Astragalus tridactylicus fma. coloradoensis Gand. in Bull. Soc. Bot. France 48: xvi. 1902. —"Hab. Colorado, ad La Porte (C. Crandall)."—Holotypus, undated, LY! probable isotypus, collected by Crandall in 1895 at Fort Collins (a mile or two distant from Laporte), NY!
Astragalus tridactylicus fma. pallidiflorus (pale-flowered) Gand. in loc. cit. 1902 ("pallidiflora").—"A. Nelson exs. no. 4430 ... Hab. Wyoming, ad Laramie (A. Nelson)."—Holotypus, actually A. Nelson 4320, collected on the Laramie Hills, May 30, 1898, LY! isotypi, NY, RM!
The foothill orophaca, A. tridactylicus, is in some respects intermediate between the two preceding species in habit of growth, but is a coarser plant than either and has at least slightly and often substantially larger flowers. It embraces two rather marked but intergradient forms or incipient geographic varieties. The nomenclaturally typical phase, restricted to the foothills and piedmont plains between approximately five and six thousand feet from Denver north to the forks of the Cache-la-Poudre in Larimer County, Colorado, is a truly acaulescent, tufted plant with notably dimorphic leaves, those maturing with and after the inflorescence having longer leaf-stalks and longer leaflets of narrower outline than those preceding or following them. The flowers in this form tend to be large for the species and to be very shortly pedunculate, appearing radical. Only the outer ranks of imbricated stipules in the year’s cycle are pubescent on the back, the inner ones concealed by them being glabrous or nearly so except for a fringe of long hairs around the margin. On the Laramie Plains in Albany County, Wyoming, at seven thousand feet or a little over, the common orophaca is technically similar but often shortly caulescent, so that mature plants form matted growths many times wider than high; its leaves are uniform or nearly so, all shortly petioled and with comparatively short and broad leaflets; its flowers are all small, either subsessile or manifestly pedunculate, and the stipules are all pubescent dorsally, the outermost densely so. These, however, are ideally conceived contrasts which do not hold good for many individual specimens. The Laramie phase has been traced north in scattered stations to the North Platte Valley in Platte and Natrona Counties, where it descends to elevations of about 4800-5200 feet. It there combines a subacaulescent habit with small flowers either radical or pedunculate. It seems impossible to admit any dismemberment of A. tridactylicus into named varieties.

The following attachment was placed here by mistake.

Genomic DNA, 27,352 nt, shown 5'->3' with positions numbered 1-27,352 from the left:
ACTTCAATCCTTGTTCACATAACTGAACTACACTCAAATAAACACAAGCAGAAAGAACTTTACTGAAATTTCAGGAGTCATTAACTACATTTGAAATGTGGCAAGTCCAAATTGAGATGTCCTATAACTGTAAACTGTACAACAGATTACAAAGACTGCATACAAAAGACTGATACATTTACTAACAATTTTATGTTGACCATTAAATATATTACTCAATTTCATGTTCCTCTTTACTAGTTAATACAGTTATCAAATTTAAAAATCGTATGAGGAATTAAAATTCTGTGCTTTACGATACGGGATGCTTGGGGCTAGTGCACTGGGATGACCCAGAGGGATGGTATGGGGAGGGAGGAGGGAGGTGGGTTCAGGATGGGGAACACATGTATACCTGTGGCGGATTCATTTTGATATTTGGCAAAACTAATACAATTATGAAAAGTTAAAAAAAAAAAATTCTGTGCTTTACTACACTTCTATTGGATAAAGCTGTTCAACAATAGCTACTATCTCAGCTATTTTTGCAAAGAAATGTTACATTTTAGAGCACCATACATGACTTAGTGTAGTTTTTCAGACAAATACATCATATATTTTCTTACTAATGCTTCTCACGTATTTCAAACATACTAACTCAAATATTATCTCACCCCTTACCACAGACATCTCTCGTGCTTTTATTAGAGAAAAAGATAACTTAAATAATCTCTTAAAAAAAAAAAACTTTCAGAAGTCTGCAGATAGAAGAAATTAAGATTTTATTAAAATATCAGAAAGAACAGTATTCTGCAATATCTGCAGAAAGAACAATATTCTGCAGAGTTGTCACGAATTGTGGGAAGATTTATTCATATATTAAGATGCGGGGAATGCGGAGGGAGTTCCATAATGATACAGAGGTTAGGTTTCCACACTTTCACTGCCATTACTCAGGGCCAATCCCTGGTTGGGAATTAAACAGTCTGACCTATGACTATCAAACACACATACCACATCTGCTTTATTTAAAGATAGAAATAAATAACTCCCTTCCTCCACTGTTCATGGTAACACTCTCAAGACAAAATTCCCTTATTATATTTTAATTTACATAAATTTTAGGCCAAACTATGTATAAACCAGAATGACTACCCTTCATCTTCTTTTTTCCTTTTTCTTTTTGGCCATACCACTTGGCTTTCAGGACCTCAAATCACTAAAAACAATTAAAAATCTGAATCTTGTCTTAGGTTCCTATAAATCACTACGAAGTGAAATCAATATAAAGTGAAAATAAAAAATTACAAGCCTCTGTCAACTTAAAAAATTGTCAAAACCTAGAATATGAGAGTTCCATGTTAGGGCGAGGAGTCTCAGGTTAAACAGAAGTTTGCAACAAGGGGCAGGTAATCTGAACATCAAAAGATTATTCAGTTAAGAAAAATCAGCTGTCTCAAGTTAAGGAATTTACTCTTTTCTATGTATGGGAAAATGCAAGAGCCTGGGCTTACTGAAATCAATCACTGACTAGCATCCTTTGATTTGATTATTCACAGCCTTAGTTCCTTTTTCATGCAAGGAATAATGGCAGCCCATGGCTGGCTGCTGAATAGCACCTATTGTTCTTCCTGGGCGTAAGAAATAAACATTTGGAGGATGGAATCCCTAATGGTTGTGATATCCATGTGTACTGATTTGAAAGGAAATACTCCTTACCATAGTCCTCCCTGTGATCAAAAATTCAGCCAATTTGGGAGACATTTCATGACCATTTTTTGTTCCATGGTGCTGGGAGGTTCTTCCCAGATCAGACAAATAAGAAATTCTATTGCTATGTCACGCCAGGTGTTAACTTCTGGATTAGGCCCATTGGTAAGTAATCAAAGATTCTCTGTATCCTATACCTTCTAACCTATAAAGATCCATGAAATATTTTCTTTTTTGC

The foothill orophaca makes a lasting impression on anyone who has seen it in full flower near Laramie, when the mats of silvery foliage, enameled over with a profusion of small, vivid purple blossoms, blaze out in the clear mountain light against their background of cinnabar- colored sand. Seen thus, A. tridactylicus might be coveted by the rock gardener. The species has proved difficult, however, to establish in gardens and loses its brilliance in moister, darker climes.